A number of conservatives have accused these big corporations of caving to pressure from left-wing activists by taking sides in a partisan debate. They argue that companies should remain neutral on political topics that don’t directly affect their business. Some say it’s unfair for high-level executives to speak on behalf of an entire company when many employees might disagree.
Recent corporate activism has also been met with skepticism by some on the left, who have criticized companies for not taking more substantive action beyond public statements and for waiting until after Georgia’s law was signed to speak out on it. Others say corporations are taking these stances out of a cynical desire to promote their financial interests, not a true moral belief in the importance of voting rights.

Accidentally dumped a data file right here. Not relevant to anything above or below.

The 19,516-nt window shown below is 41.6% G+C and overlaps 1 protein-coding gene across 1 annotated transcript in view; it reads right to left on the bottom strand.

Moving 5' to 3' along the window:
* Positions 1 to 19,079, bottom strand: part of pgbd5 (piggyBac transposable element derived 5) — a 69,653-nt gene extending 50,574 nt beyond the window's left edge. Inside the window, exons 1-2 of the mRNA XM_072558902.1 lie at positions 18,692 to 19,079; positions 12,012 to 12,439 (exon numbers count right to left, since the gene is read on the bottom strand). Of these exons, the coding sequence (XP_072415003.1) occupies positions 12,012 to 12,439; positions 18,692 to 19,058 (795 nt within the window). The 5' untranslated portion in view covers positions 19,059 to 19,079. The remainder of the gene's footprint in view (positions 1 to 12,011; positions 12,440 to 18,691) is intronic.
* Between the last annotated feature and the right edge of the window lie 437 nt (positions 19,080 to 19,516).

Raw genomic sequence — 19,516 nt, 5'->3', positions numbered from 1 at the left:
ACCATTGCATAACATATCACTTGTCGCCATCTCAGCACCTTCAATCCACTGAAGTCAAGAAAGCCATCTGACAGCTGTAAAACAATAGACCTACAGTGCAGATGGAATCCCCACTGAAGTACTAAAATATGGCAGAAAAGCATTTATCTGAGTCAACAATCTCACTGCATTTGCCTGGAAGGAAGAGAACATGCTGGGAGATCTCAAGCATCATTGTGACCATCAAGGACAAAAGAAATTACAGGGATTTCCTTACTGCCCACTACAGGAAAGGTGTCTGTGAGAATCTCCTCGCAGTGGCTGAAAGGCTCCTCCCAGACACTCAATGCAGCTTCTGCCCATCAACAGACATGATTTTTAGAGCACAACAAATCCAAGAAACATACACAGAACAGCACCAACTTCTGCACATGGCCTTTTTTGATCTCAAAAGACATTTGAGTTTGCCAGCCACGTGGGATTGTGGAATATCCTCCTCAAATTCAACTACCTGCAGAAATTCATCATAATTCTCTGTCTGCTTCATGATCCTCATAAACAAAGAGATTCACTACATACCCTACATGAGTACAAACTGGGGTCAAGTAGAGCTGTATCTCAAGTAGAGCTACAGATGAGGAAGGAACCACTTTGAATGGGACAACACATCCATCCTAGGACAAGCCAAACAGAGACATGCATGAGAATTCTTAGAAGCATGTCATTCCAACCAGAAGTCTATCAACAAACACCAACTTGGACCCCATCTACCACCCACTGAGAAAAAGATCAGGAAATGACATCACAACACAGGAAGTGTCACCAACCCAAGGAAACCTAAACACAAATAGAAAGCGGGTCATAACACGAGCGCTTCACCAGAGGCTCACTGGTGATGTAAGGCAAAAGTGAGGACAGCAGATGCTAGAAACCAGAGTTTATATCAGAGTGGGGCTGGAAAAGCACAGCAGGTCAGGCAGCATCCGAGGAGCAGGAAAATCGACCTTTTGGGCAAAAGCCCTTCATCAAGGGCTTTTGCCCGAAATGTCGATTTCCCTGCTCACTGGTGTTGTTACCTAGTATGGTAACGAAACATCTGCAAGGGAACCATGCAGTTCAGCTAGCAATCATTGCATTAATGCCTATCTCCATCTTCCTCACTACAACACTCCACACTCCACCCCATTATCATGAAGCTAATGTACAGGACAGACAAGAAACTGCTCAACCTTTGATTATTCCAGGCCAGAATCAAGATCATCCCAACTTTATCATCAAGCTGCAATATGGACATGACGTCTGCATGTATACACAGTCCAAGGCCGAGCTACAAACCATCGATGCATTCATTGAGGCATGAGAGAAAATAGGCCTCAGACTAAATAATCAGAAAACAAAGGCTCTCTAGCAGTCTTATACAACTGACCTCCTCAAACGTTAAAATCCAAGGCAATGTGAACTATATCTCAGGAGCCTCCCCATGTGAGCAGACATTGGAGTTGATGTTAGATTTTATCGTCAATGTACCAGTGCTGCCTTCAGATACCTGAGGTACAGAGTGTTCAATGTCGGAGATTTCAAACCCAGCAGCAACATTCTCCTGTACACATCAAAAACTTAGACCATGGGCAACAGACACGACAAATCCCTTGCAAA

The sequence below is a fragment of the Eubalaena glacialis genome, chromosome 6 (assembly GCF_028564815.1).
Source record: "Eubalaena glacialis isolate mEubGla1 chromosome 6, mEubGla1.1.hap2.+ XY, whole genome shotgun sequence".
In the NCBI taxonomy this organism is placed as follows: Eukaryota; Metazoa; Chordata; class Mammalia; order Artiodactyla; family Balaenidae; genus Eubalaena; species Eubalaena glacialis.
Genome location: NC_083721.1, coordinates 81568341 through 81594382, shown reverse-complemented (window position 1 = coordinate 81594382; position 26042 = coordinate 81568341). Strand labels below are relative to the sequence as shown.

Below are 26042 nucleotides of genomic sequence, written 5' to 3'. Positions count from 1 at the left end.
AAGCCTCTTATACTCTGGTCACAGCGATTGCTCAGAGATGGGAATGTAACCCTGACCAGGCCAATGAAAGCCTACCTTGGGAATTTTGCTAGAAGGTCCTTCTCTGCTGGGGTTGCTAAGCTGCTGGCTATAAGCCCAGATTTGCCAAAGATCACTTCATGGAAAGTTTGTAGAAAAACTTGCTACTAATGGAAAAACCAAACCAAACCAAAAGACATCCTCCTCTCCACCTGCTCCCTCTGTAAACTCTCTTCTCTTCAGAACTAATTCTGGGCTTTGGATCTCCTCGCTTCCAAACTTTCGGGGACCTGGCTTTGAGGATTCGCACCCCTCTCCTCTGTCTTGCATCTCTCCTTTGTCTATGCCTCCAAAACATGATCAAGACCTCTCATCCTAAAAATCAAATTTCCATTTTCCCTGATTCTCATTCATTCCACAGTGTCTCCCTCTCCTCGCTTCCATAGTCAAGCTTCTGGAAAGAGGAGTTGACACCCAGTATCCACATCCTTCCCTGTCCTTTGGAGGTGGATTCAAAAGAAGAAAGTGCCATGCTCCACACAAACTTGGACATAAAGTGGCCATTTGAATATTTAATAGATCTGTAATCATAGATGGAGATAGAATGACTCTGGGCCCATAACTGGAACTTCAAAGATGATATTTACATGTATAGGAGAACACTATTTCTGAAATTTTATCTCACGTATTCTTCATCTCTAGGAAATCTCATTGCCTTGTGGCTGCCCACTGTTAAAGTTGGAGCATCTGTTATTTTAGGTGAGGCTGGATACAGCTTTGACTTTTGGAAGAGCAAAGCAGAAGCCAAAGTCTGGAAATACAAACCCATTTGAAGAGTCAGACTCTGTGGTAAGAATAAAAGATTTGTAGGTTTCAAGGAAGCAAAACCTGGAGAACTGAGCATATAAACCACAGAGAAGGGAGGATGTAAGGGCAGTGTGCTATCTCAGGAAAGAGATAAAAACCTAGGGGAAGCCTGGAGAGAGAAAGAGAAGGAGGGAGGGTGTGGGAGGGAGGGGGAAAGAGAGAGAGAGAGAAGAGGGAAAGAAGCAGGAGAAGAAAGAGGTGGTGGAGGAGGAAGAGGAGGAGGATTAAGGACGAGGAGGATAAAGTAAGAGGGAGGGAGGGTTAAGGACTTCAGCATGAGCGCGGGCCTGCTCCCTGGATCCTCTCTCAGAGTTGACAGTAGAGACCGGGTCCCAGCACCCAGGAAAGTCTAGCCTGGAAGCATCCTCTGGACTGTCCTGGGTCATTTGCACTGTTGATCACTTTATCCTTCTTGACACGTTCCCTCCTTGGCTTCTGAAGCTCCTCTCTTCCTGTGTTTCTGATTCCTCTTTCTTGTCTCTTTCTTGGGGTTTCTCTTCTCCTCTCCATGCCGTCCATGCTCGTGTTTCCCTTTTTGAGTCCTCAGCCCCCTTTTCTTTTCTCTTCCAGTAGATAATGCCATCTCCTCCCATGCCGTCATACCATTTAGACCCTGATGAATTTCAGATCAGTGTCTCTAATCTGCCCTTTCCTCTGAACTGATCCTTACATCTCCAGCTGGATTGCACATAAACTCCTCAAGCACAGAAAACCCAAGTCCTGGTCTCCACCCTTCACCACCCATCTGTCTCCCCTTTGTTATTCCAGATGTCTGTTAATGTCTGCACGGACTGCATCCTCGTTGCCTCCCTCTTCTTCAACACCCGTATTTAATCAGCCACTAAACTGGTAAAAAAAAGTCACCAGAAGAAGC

Several lawsuits have been filed challenging the Georgia law, but legal experts say it’s uncertain whether the Supreme Court’s conservative majority might allow the law to stand. Democrats in Congress are also hoping to pass a sweeping voting rights bill that would negate many of the provisions in the law.
Georgia has received the lion’s share of attention, but Republican lawmakers have moved to enact new voting restrictions in many states where they control legislatures. One tally by the Brennan Center for Justice found that more than 360 bills to restrict voting have been introduced nationwide.
There is no way to be neutral when it comes to defending fundamental rights